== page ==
A friend of a friend was in "Year Zero" at a local theatre, so I went to see it. The play focuses on young Cambodian Americans growing up in Southern California and the legacy of the Killing Fields in their lives.
It's definitely a drama, but it's interspersed with many moments of comedy - which, I think, made it more real. Aside from the incredibly heavy topic of the Killing Fields, the play also addressed school bullying, gang members, prison terms, reincarnation, and the death of a parent. And amid all that, it managed to capture the funny and tender moments of sibling relationships, teenage angst, and old flames rekindled.
One of the central themes that struck me was the idea of running away in order to survive. Each character runs away from something (bullies, repressed memories, a gang war) - even going back to their parents who fled a genocidal regime. But they're also running toward a slightly more stable, if uncertain future: college, a new home, the promise of financial stability, or simply being alive.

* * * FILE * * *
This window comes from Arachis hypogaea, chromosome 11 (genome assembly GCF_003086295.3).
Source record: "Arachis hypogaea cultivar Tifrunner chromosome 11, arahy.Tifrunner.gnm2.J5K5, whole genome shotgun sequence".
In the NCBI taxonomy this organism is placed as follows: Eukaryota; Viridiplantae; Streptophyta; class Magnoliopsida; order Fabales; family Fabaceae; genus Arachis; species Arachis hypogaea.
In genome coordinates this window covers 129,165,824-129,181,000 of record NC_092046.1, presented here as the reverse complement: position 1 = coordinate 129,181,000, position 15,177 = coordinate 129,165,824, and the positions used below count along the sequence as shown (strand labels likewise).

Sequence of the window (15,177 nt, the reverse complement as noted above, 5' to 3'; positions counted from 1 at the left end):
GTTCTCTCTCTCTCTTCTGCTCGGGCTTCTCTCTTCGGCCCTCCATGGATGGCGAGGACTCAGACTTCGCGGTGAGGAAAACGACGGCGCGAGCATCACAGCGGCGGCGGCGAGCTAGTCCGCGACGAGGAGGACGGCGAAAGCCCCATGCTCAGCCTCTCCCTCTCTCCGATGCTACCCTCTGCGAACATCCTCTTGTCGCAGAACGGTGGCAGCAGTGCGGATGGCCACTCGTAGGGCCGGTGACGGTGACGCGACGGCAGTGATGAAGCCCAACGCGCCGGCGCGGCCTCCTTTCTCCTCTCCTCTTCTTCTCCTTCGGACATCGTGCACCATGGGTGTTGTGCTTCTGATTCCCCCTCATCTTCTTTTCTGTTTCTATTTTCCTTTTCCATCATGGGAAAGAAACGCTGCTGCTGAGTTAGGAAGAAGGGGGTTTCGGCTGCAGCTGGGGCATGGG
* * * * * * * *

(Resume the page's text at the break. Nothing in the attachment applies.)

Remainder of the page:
It reminded me of high school, where second-generation peers from immigrant families faced a lot of the same push-and-pull waves of culture, memory, and dreams.
At one point in the play, two characters debate reincarnation and how they would like to be reborn: with absolutely no memories of their previous lives, or knowing and remembering everything from the past. In the end, their "Year Zero" is reset mid-stream - and the only choice they get is to decide whether or not to run towards rebirth.
It's a sobering thought, to think that survival can be so similar to reincarnation.